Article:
Justice Cappy also penned a concurring and dissenting opinion, rejecting the majority's conclusion that juvenile adjudications were admissible as an aggravating circumstance. Comparing the death penalty statute to the sentencing guidelines and its recognition of the difference betweenadjudications of delinquency and prior convictions, he argued that “the legislature was aware of the difference between juvenile adjudications of delinquency and felony convictions.” Baker, supra at 683 (Cappy, J. concurring and dissenting).
Justice Zappala joined Justice Cappy's concurring and dissenting opinion.
In apparent recognition of the dissenting views in Baker, the General Assembly expressly amended the Juvenile Act. The post-Baker statute provided that the disposition of a child under the Juvenile Act could be used against him, “in a criminal proceeding, if the child was adjudicated delinquent for an offense, the evidence of which would be admissible if committed by an adult.” 42 Pa.C.S. § 6354(b)(4). Following Baker and the amendment of the Juvenile Act, this Court was called upon to decide whether a juvenile adjudication was a “conviction” for purposes of mandatorily increasing a sentence under a recidivist statute. See Thomas, supra.
As discussed previously, the Thomas Court declined to find Baker controlling. The majority in Thomas distinguished Baker on the ground that, under the sentencing statute in question in Thomas,42 Pa.C.S. § 9714, there was no discretion in the fact-finding process. In contrast, it reasoned that a jury had discretion to decide whether the juvenile adjudication was an aggravating factor as a felony conviction. It determined that the “subjective factfinding process upon which the Court in Baker premised its holding [was] not at issue.” Thomas, supra at 464. The Thomas panel added that the worded “convicted” in § 9714 connoted a term with a precise legal meaning and did not apply to juvenile adjudications. Id. at 465.
Judge and former Justice Orie Melvin dissented in Commonwealth v. Thomas, 743 A.2d 460 (Pa.Super.1999).
The Thomas Court noted that juvenile proceedings are not in the nature of a criminal trial and their purpose is not penal. We recently reiterated this principle, remarking,
As this Court stated in In re R.A., 761 A.2d 1220 (Pa.Super.2000), “Juvenile proceedings, by design of the General Assembly, have always lacked much of the trappings of adult criminal proceedings ... juvenile proceedings remain intimate, informal and protective in nature.” Id. at 1223–1224 (quoting In re J.H., 737 A.2d 275, 278 (Pa.Super.1999)); see also In re K.B., 432 Pa.Super. 586, 639 A.2d 798, 801 (1994), overruled on other grounds by In re M.M., 547 Pa. 237, 690 A.2d 175 (1997) (discussing history of juvenile proceedings and opining, “juvenile hearings became non-adversarial, informal proceedings, where the strict rules of evidence and procedure were relaxed and in which the judge could analyze the child's needs and fashion the best possible remedy.”).
In re T.P., 78 A.3d 1166, 1174 (Pa.Super.2013).
The legislature in post-Baker statutes has also continued to distinguish between convictions and adjudications of delinquency. For example, under 75 Pa.C.S. § 3806, defining prior offenses for driving under the influence charges, the legislature delineated that a prior offense means “a conviction, adjudication of delinquency, juvenile consent decree, acceptance of Accelerated Rehabilitative Disposition or other form of preliminary disposition [.]” 75 Pa.C.S. § 3806(a). The sentencing guidelines also differentiate between convictions and juvenile adjudications. See204 Pa.Code § 303.6; 204 Pa.Code § 303.7; 204 Pa.Code § 303.8; 42 Pa.C.S. § 2154(a)(2). Furthermore, the legislature in its subsequentamendments of § 9714 did not rewrite the statute to include juvenile adjudications to correct any legislative oversight in drafting the statute.
Certainly, Baker and the subsequent amendment of the Juvenile Act allow for a sentencing judge to consider Appellant's prior adjudication when sentencing Appellant within a range of sentences falling in the appropriate grading. They do not, however, permit the judge to disregard the language of the persons-not-to-possess statute, render portions of that statute surplusage, and increase the grading of the offense to a second-degree felony. Here, after Baker, the General Assembly expressly distinguished between a person “convicted of any offense listed under subsection (b),” and an individual adjudicated delinquent. 18 Pa.C.S. § 6105(c). It would be incongruous to interpret the phrase “convicted” in subsection (a.1)(1) differently than in subsection (c) of the same statute. See1 Pa.C.S. § 1932(a)(b) (“[s]tatutes or parts of statutes are in pari materia when they relate to the same persons or things or to the same class of persons or things” and “[s]tatutes in pari materia shall be construed together, if possible, as one statute.”).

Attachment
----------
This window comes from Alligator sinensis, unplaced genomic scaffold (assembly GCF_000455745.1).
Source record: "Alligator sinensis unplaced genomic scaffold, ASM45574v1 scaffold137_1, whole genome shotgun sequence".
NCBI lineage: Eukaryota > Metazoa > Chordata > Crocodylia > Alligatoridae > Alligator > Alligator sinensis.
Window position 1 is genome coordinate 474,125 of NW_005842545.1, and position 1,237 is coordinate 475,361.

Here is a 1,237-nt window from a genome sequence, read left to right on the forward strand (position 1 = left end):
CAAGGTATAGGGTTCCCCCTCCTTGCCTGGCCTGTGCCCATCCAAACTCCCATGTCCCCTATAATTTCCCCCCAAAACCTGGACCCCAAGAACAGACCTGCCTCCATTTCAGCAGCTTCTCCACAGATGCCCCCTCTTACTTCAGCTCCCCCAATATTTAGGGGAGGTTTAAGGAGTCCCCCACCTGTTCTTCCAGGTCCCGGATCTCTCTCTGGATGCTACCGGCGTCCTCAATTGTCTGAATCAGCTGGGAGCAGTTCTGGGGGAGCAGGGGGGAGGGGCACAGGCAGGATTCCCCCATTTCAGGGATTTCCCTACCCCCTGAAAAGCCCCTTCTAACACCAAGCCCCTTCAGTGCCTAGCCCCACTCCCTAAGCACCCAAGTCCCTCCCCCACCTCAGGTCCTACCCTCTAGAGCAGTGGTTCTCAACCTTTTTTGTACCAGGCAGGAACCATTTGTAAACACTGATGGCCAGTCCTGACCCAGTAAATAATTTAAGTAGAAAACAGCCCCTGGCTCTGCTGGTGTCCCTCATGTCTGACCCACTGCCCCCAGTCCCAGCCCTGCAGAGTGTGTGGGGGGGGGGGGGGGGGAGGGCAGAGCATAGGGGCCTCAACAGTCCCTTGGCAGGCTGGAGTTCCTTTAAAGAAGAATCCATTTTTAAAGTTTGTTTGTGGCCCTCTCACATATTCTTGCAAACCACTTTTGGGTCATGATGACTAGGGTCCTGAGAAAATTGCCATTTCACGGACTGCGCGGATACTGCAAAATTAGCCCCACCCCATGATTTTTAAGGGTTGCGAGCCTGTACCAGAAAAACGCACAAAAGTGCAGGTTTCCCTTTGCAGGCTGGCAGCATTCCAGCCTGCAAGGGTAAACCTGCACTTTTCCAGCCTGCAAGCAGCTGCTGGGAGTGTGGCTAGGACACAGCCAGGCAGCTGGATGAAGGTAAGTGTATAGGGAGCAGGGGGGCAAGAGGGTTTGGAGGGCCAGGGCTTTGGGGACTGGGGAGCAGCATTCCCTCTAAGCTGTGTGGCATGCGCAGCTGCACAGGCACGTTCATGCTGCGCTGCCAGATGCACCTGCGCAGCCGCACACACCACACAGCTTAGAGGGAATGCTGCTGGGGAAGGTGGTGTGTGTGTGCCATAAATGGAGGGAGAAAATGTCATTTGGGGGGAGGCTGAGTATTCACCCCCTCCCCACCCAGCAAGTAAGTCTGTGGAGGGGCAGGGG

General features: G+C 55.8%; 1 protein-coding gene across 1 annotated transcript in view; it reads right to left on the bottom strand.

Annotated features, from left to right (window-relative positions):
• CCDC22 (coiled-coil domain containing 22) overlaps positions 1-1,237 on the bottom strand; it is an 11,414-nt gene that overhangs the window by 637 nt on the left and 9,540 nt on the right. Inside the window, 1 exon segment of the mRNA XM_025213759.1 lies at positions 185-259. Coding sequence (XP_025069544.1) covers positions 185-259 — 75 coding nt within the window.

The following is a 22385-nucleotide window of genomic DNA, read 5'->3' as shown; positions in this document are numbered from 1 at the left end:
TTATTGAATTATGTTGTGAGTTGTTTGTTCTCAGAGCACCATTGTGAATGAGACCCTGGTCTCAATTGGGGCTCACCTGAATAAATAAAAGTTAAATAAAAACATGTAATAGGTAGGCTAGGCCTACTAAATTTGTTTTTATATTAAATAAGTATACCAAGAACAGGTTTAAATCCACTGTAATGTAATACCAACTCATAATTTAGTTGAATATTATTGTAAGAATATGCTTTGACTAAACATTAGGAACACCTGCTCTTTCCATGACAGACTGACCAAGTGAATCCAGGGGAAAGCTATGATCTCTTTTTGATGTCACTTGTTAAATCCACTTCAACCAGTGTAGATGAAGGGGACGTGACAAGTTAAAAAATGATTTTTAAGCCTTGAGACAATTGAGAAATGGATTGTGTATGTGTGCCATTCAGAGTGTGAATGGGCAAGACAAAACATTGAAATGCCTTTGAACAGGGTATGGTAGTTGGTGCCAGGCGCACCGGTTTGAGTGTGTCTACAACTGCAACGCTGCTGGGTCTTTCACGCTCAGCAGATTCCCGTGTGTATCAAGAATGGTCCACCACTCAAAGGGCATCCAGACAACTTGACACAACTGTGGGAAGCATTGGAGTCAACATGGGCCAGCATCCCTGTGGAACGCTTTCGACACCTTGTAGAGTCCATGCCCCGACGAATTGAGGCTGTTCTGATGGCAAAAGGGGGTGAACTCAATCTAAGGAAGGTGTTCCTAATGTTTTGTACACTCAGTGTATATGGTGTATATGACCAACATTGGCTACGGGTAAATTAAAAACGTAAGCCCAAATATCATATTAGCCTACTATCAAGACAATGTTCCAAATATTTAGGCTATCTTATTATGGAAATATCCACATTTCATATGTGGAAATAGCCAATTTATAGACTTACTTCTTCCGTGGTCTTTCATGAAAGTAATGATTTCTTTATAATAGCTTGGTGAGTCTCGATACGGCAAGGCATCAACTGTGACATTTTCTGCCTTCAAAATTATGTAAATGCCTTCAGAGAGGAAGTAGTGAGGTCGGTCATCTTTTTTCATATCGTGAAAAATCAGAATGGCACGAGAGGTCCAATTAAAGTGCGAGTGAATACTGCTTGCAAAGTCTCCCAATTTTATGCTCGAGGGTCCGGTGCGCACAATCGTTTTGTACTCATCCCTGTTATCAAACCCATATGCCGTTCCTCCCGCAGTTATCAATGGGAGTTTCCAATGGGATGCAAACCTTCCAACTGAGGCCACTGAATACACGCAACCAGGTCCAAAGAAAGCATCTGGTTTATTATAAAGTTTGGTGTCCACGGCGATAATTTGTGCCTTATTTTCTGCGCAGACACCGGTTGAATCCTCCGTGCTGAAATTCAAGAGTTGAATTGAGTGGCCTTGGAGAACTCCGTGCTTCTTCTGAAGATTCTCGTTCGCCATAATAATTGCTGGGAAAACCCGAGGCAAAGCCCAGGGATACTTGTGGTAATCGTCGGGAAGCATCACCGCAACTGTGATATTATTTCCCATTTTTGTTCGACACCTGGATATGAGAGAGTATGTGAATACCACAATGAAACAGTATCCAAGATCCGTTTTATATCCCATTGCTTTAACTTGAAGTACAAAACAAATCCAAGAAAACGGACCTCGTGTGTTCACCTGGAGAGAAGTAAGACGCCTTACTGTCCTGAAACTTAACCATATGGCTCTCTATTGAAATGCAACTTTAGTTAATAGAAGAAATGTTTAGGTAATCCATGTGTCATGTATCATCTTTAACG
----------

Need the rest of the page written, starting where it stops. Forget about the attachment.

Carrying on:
Prior convictions are the remaining exception to Apprendi v. New Jersey, 530 U.S. 466, 120 S.Ct. 2348, 147 L.Ed.2d 435 (2000), and Alleyne v. United States, ––– U.S. ––––, 133 S.Ct. 2151, 186 L.Ed.2d 314 (2013), insofar as a fact-finder is not required to determine disputed convictions beyond a reasonable doubt to comport with the Sixth Amendment jury trial right. See Almendarez–Torres v. United States, 523 U.S. 224, 118 S.Ct. 1219, 140 L.Ed.2d 350 (1998). However, the viability of this holding has been questioned, see Almendarez–Torres, supra (Scalia, J. dissenting); Apprendi, supra (Thomas, J. concurring), and five Justices appear to disagree with the Almendarez holding, to the extent a conviction would increase a defendant's maximum sentence; namely, Justices Scalia, Thomas, Ginsburg, Sotomayor, and Kagan. As noted by this Court, “[t]he precise issue has yet to be reconsidered by the United States Supreme Court following Apprendi. See Alleyne, supra at 2160 n. 1.” Commonwealth v. Watley, 2013 PA Super 303, 81 A.3d 108, 117 n. 3 ( en banc ).
We decline to loosely construe the criminal statute in question to broaden its effect. In short, the court may sentence Appellant more harshly due to his prior juvenile record, but it must do so within the confines of a misdemeanor of the first-degree offense. Since a juvenile adjudicated delinquent is not convicted of a crime, the court erred in using Appellant's juvenile adjudication to grade his person not to possess a firearm offense as a second-degree felony under § 6105(a.1)(1).
Judgment of sentence vacated. Case remanded. Jurisdiction relinquished.